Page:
The Daily Republic from Mitchell, South Dakota on November 11, 1974 · Page 4
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The Daily Republic from Mitchell, South Dakota · Page 4

Mitchell, South Dakota
Issue Date:
Monday, November 11, 1974
Page 4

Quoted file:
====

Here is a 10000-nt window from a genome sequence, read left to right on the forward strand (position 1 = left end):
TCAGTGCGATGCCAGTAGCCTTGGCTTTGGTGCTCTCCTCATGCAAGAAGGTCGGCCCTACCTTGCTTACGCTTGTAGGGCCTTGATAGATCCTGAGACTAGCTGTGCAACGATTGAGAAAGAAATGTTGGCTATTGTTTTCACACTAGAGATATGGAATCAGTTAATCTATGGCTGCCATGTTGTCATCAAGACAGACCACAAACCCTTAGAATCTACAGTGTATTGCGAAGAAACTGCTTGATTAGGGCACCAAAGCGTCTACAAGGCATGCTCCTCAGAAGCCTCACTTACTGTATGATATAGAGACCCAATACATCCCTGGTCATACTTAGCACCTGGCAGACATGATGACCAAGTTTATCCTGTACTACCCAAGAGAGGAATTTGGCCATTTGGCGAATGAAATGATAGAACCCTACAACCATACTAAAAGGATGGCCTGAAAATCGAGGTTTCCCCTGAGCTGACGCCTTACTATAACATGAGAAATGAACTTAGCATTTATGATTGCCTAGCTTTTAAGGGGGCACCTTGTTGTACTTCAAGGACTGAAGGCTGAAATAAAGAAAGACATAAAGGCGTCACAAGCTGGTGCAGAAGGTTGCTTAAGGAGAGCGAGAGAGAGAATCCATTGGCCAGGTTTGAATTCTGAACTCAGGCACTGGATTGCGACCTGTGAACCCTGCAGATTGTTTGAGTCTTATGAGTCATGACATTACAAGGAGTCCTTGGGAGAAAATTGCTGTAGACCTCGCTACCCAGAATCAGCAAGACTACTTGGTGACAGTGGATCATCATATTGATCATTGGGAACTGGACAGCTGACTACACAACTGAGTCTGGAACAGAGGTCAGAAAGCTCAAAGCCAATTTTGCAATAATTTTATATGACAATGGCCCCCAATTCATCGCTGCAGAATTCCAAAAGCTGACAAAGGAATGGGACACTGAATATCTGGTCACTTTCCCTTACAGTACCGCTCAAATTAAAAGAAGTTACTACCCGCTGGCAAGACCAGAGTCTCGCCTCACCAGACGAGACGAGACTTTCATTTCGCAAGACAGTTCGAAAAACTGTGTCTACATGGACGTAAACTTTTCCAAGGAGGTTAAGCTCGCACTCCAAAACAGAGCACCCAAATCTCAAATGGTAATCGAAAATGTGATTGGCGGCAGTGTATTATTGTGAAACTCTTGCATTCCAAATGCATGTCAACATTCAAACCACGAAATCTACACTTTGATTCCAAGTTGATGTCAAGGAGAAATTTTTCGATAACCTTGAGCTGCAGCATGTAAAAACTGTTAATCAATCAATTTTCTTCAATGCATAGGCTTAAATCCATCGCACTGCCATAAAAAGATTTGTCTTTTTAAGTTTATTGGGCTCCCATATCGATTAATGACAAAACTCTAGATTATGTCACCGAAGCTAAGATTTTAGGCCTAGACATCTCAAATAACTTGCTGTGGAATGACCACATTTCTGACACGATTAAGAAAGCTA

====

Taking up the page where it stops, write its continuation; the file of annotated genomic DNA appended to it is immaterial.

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Art csn'or di so r?ys - , Vov. 11, t(»7» tr-ll Daily Rrpiih'ic .Npvcmbrr 12. 1!),"! Inillwork revived For thp fust time in the contemporary Sioux craftsmen. hi<t"rv of American Indian art. ' ' C o n t e m p o r a r y Sioux a i.iilrctinn of 7S contemporary Quillwork" will lip on display q-.iilled works by JS craftsmen at the Oscar Howe Cultural (if the Sioux tribe havr been Center Nov. .t-Dec. 1 announced jssemHed for public exhibition. William Anderson, director n( This is the first comprehensive the Mitchell Area Arts Conn-' presentation documenting the cil. Viewing hours are Monday variety and stature of this through Friday 1-5 p.m.; important art form practiced by Sunday 2-5 p.m. and Tuesday, closed. A traveling exhibition organized and circulated by the Sioux Indian Museum and Crafts Center. Rapid City — administered by the Indian Arts and Crafts Board of the U.S. Department of the interior. The traveling exhibition's tour of the state is sponsored by the Tipi Shop, In. under a grant received from the South Dakota Arts Council. Nov. 12: Quilling is one of the most Child Evangelism Workshop — ancient arts of North America, legistralion at 9 a.m.. programs developed by the American beginning at 9:30 a.m. at 901 Indian long before the arrival S .Miller. Ann Schmidt and Sue O f Europeans. One fragment of Hilton will be a teacher train- ancient North American Indian ins team sharing ideas and ways qi ,ini ngt unearthed by ar-i of teaching boys and girls. A chaeolocists. is believed to have sack lunch is required for lunch. bc , PI1 ,,,-oduced over 2,500 years WPsleyanns — 6 p.m. at the ago. During the ISth and 19th church. centuries, the arts of quilling Utopian Club — Edna Cahoy, ! were developed by virtually all hostess; Mabel Smith, lesson. i the northernmost tribal peoples Social Hour — Violet Monroe.' of our continent. A g n e e s e McCallum. Lura As revealed by the exhibition, Goodbla, hostesses. TOPS NO. 91 — Social Calendar YWCA vn 177 . YWCA Board. contemporary craftsmen among i the Sioux of the Dakotas and p ' ' ; eastern Montana are exploring 1 this medium, in both traditional p.m. anc j experimental forms. j Illustrated by the featured works in the traveling exhibition! Observance of Children's Book Week is slated for Nov. 11-17. Talking with youngsters, from the Dakota Wesleyan * * * University Pre-School about South Dakota's own heritage in books is Jan Olson, director of the Mitchell Public. * * * Library. Went on his talk are ,T. B. Smith. Kleve Klingnian, Kevin Curti, Jason Weidenbach, Judson Sopoci, Kelly Shearer, Steven Dykstra and Amy Leider. (Republic Photo by Byers) During Children's Book Week - Shakespeare and Art Club — are four major technical ap- Harnet Woodward, hostess; plications of quilling practiced Florence Foss. program. ' by modern craftsmen. Moc- Royal Neighbors — 8 p.m. casins, medallions and a vest IOOF Hall. depict applique methods by Welcome Wagon — 8 p.m. which folded quills are stitched book club Jennifer Wysocki, to softdressed skins. A variety of objects including pipebags, hostess. Nov. 13: Yesteryear Antique Club Mrs. Robert Brown, hostess; of wrapping quills on rawhide grandma's recipes, program. ! strips to form colorful panels ; dance costume accessories, and hnir ornaments show techniques Library celebrates South Dakota's authors "Books for All Reasons" House' Series of Laura IngalLs Laura Ingalls Wilder books are Reservation, she writes of In- stands as the 1974 theme of Wilder which started on TV this based on the locale around Deidian children and lore. She, her Children's Book Week being'fall. Presently, the TV script; Smet. The 'Plum Creek' book (husband and three children live observed Nov. 11-17 across the: is dealing with 'On the Banks: is a very slim one and if the at Flandreau. United States. i of Plum Creek' which is set series continues it may be Another contemporary O f WnlMllf fTt«r»tfft 7\<Ti»4ttt*tmrs\rl4 n C<-.iilliT^nl. n ln*> : " *" * J Research Club Boehnen, hostess; Anne Young, Elsie' 01 ' fringes. Small-scale carved co-hostess; lesson. Grace O'Brien, Quill-wrapped rawhide. Made in 1972 by Emil Blue Legs, Oglala Sioux craftsmen from the Pine Ridge Reservation of South Dakota. The woman's breastplate is featured at the Oscar Howe Cultural Center in the traveling exhibition, Contemporary Sioux Quillwork, organized and circulated by the Sioux Indian .Museum and Electic Study Club — 2 p.m. Florence Thompson, hostess and Rosamond Vogt, objects are embellished with quills by production of long strands of interfolded quills which are then wound as decorations on pipe stems and tampers. A concept of using Walnut Grove, Minn.: moved to Soulii Dakota." is to find out about the area you ,, in- •program; •- = -,, . , ... - , , devotions i segments of quills as beads is I Welcome Wagon — 7:30 p.m. | illustrated by contemporary crafts, Gail Johnson, hostess. Nov. 14: jewelry forms. The vitality of contemporary live in. The library is special emphasis on, South Dakota books during this j week. i "Most notable are the 'Little, First United Methodist Church Sioux design in quilling arts is Hints From Heloise -. Cold water safer than peroxide Crafts Center, Rapid City. 'Circles — Mary, fifth grade j represented by the diversity of 'room at the church; Martha, [ o b j e c t s . Bold geometries Mrs. Ronald Jenkins, 1517 Ridge i comprise the major style Lane in Firesteel Heights; Eu-' pursued by the modern craft- nice, Mrs. David Husinga, 812 smen, revealed by quill- W. Second: Esther, Mrs. Don wrapped breastplates produced Ditmanson, 918 W. Sixth; De-1 for modern Indian dance borah, Mrs. Haold Wagar.^020! costuming. A series of con- W. Elm; Leah, Mrs. A. H. Ber- temporary dance costume sets, ry, 803 E. Fifth; Rebekah, church basement lounge; Ruth, made by Sophie New Holy and Emil and Alice Blue Legs, all church Johnson Memorial Loun- of the Pine Ridge Reservation By HELOISE CRUSE Dear Folks: A reader wrote how she took blood out of her carpet with peroxide. It works on some carpets, but then there are thousands of differnet kinds of carpets nowadays . . . you could ruin yours! In view of this fact, I sent her letter to Dr. Melvin Baevsky in Washington, D.C., vho is an authority on these things and here is his reply: Dear Heloise: Thank you for requesting my comments on the very interesting letter from your reader describing a method for removing blood stains with peroxide on rugs and carpets. With very fresh blood stains we have found that the safest and most effective method of removal is to absorb or wipe up as much as possible with paper towels, then flush with cold water and, if necessary, to remove the last traces of any blood, a light application of household ammonia. I repeat, use cold or at most lukewarm water, because hot water would tend to coagulate the blood and set the stain, making removal much more difficult. Actually, AIDS (Association of Interior Decor Specialists) recommends the use of peroxide only as a last effort to remove old, set in bloodshains which might remain after all other methods have failed. And then only after testing a very small area of carpet to determine whether the peroxide is safe to use. This is because peroxide is an oxidizing bleach and can affect the dyes used in many carpets. In this case, I feel that your reader was quite lucky. Dr. Melvin M. Baevsky Director Technoieal and Consumer Affairs And we do thank Doctor Baevsky very much. And while we are talking about peroxide, folks, for good ness gracious don't use the kind that you bleach hair with . . . use household 3 per cent peroxide. O.K.? Heloise Dear Heloise: To keep sandwiches from drying out when you are making several at a time, cover them loosely with a clean, dampened cloth or paper tone], I find it's a lot faster than putting each one at a time in • plastic bag. Janie R. Dear Heloise: I wish I had discovered this hiint many a year ago. Since J am always on a diet, I use liquid sweetener on my cereal. I found that if you put the sweetener in the milk, then acid the cereal, the whole bowl of cereal taste* sweet instead of just one spoonful. H. Finneran What a sweetie you were to' jbare this one with us. . .Artificial, of course! He'oisc 1 Dear Heloi&e: J know of only two reasons to try bacon w. strips. „ ,it'»j traditional and it looks good, i My favorite method is to finely dice a package of bacon by cutting across the slices, dumping it in the skillet and frying it with only an occasional stir. 1 also find the bacon dices better if partially frozen. Any cooked bacon may be frozen in a plastic bag and is always at the ready for salads, baked potatoes, or any time you. don't feel like cooking bacon. ' Bacon fried this way is more convenient to eat. and it's great for bacon-lettuce-tomato sandwiches because the mayonnaise acts as "mortar" to hold the loose bacon in place. ge: Sarah, Mrs. Harvey Figland. 905 W. Elm. Plymouth G'lild — 8 p.m. Maxine Herman, program; Blanche Barnum, Leona Stehley, hostess. Women's Fellowship — 1 p.m. Mrs. A.A. Quintal, devotions; Robert Mmes Elliiigson, Warnick, program; Mahoney, B u 1 1 e r f i el d , Bernnagen, Schurzman, Piggott and Rob- hostesses. Rebekah Lodge No. 23 .m. IOOF Hall. of South Dakota, are featured in the exhibition. By contrast, figurative motifs representing the thunderbird and the buffalo are created in finely interfolded quill strands covering pipestems by Aloysius and Daniel New Holy from Pine Ridge, James One Feather of Standing Rock Reservation, and Alice Bordeaux of the Rosebud Reservation. Floral designs, a concept adopted from whites 8 1 during the late 19th century, are i featured on a buckskin vest coordinator, program. Dear Heloise: i I collect pewter, but when I cleaned it the surface always! seemed dull, I tried several things, but what really worked was rubbing the articles with petroleum jelly, then wiping away the excess. Shelia THIS COLUMN is written for you. . .the housewife and _ tirl-'ii' AJ-CILWIV-U v/n a uut-rh.^itiu vest I s *} n ,7 ^J 11 ' • THfn' created by Caroline Brady of - 1 ™ 1 Dr. Myra Morris, USD the Fort B erthold Reservation of North Dakota. Special feature of the exhibition is an interpretative painting by the noted contemporary Sioux artist, Oscar Howe. Howe's painting depicts the mythological "Double Woman," — who, according to tribal tradition, taught the Sioux the art of quilling. "The use of porcupine quills State prexy visits; are inducted An official visit by Depart- The Vlasmans are honored at, Aurora Center AURORA CENTER — An open house in honor of the 50th wedding anniversary of Mr. and Mrs. Andrew Vlasman was hosted by their children, Mr. and Mrs. Marion Vlasman, Mr. and Mrs. (Doris) Adrian Beukelman, and Mr. and Mrs. Bernard Vlasman. One-hundred sixty-five guests attended the reception Nov. 2 at the Aurora Reformed Church basement. The guests were greeted by Marion and Bernard Vlasman. Assisting at the reception were the grandchildren: M r. and Mrs. Andrew Vlasman hosted a potluck supper at their home in the evening. Besides the children, their 10 grandchildren and three great-grandchildren were and Mrs. LeRoy and Jason of Platte; Mr. and Mrs. John Nydam and Nicole of Tripp; Roger Vlasman; Ron Beukelman of Mitchell; Dave Everything comes to him who waits, if he works while he waits. KAREN BYERS Women's Editor J anUS UlSen, Oil eClOr Ol tnc : a t ?»amui \*i \i\ c, .numi. JUUY cu iu ot/uui .L/CIJVULCI. I „, • ! . , ,. i. . .., . Mitchell Public Library, staled j However, the majority of the Telling her story through her chlldlcns autho1 ' uv >ng within "One of the reasons to read books, Mrs. Wilder was born t- ne state's boundries is Martha on the edges of the Big Woods i Sutherland Coon who published in Wisconsin in a log cabin and j Georgia's Capitol in 1962 about traveled with her family by j the chosing of Pierre as the covered wagon through Kansas, i state capital. A faculty member Minnesota and the Dakota of Sioux Falls College, she Territory. It was in the little town on the prairie that she met her husband, Almanzo Wilder. Their courtship and marriage and birth of their daughter, Mrs. Lane followed, family moved Rose Wilder In 1894 the from South Dakota to a farm in Mansfield, Mo. where Mrs. Wilder lived until she was 90 years old. Of her books, there are 10, six centering around South Dakota's De Smet. Most of the authors of South Dakota, have followed the pattern of telling about life on the prairie. Like L. Frank Baum. Though Dorothy of "Wizard of Oz" fame calls Kansas home, Olsen said Baum was a South Dakotan actually writing about his hometown-of Aberdeen. But because he didn't want to stir up the town he wrote of, he changed the locale to Kansas. Some 14 books are numbered in the Oz series. Perhaps best known among South Dakota's children's authors of today is Virginia Driving Hawk Sneve. Growing up on the Rosebud Sioux Indian published another book about the Oahe dam for younger readers in 1969. Glen Rounds, who now resides in North Carolina, writes and illustrates books about many of his experiences while in South Dakota. Winnie Crandall Saunders grew up in Dakota Territory and wrote her "Daughters of Dakota" in 1960. Audree .Dustad, author of "Dakota Sons" grew up in this state and now lives in New York City. EXPERT WATCH REPAIRING 3 to 5 Day Service Ultrasonic Cleaning •Electronic Timing WOELFEL'S JEWELRY Beukelman, student at million; Sheryl and director of Museums for the in care of THE DAILY REPUBLIC. Because of the tremendous volume of mail, ileloise is unable to answer all individual letters. She will, however, answer your questions in her column whenever possible. ment President Edith Bailey,: for aesthetic purposes is one of Elk Point and induction of new! the most unique concepts in the members highlighted the Nov. | arts O f the North American meeting of the American Legion Indian," states Myles Libhart, Auxiliary Coacher-Goetsch Post. •• Added as new members, wilh i j u *T n\ i i -"'Ulan ni i.-i aitu v^iaiLn £>ucuu, M"'we!? iXbMhSl wh ° assembled the exhibition in Esther Hohn, Betty Ilainy, Darlene Husman, Julie Rice, Beverly Ilansen, Olga Bollach, Blanche Krell, Carol Schoenfelder, Charlene Titze, Jean T e g e t h o f f, Ann Schoppert, . Esther Koehler iSuelflow. and "Mary cooperation with Rena McGhan, acting curator of the Sioux Indian Museum, and Emma Amiotte, manager of the Tipi Shop, Inc. "This unusual material — quills taken from porcupines — has in fact been j developed in a variety of| technical forms and to heights j of artistic accomplishment' unequaled by other peoples of, the world. The contemporary j masterpieces displayed in this exhibition are a tribute to the impressive creative talent and skills of the modern Sioux craftsmen who are developing this important artistic legacy of; the North American Indian to ' a place of increasing | significance in the con- • temporary arts of the United i States." 'i Ver- Dale Beukelman; Alan Vlasman, student at Brookings; Beth and Karen Vlasman. Other guests at the supper were Mr. and Mrs. Henry Stulken of Kimball; Mr. and Mrs. Andrew VanDen Hoek and Mr. and Mrs. John L. Van Den Hoek of Corsica; Mr. and Mrs. Joe Vlasman of Plankinton; Mr. and Mrs. Arie Van Den Hoek and the Rev. and Mrs. John Helmus of Stickney. Andrew Vlasman and Jeannette Stulken wre married Nov. 5, 1924, in Harrison. Since that time they have lived within a six-mile area west of Slickney. They retired in 1964 and live in Aurora Center. There's Something New at Super City THE ART CENTER See us for all your artistic and picture framing needs. Watch for our Grand Opening We have the answer to your money problem: Magnus Hansens celebrate 65th anniversary date Mr. and Mrs. Magnus Hansen observed their 65th wedding anniversary Nov. 11 with an open house at the .Mitchell Retirement Home. Hannah Magnu.son and Magnus Hansen were united in marriage Nov. 10, 1909 in the home of her parents near Ethan. They fanned in Hanson County for seven years then moved to a farm v.esl of Ethan for the next five years. Afterwards, they moved into Ethan where he operated a garage for 45 years and served as marshal for 32 years. Three years ago they retired to Wesley Acres, then moved to Mitchell Retirement Home about a year ago. The couple have three children Mrs. Merl (Gladys) Johnson, Greenwood, Minn.; Mrs. Alfred f Ethel) Kerten, Freeport, 111.; and Lester, California, and nine grand- That's what we're here for* When you need cash, talk about tight money doesn't help. The only real answer is money, That's vyhat we're here for ... to provide thai! money, We have it and want to help. Come in to §ee us. ' Where's 1 the money Coming from? K11H That's where* y \ North Law'"r. I'hone 998-5533 EVERY PIECE OF MERCHANDISE ON SALE BUY NOW" AND SAVE FOR CHRISTMAS SAVE! AT LEAST Nationally Advertised Sport swear Save Big on Big National Brands — Sweaters, Jackets, Jeans, Slacks, Skirts, Vests. ALL ITSM$ not already specially priced! Mitchell - Madison Sioux Falls downtown Western Mall Brookingt Pipestone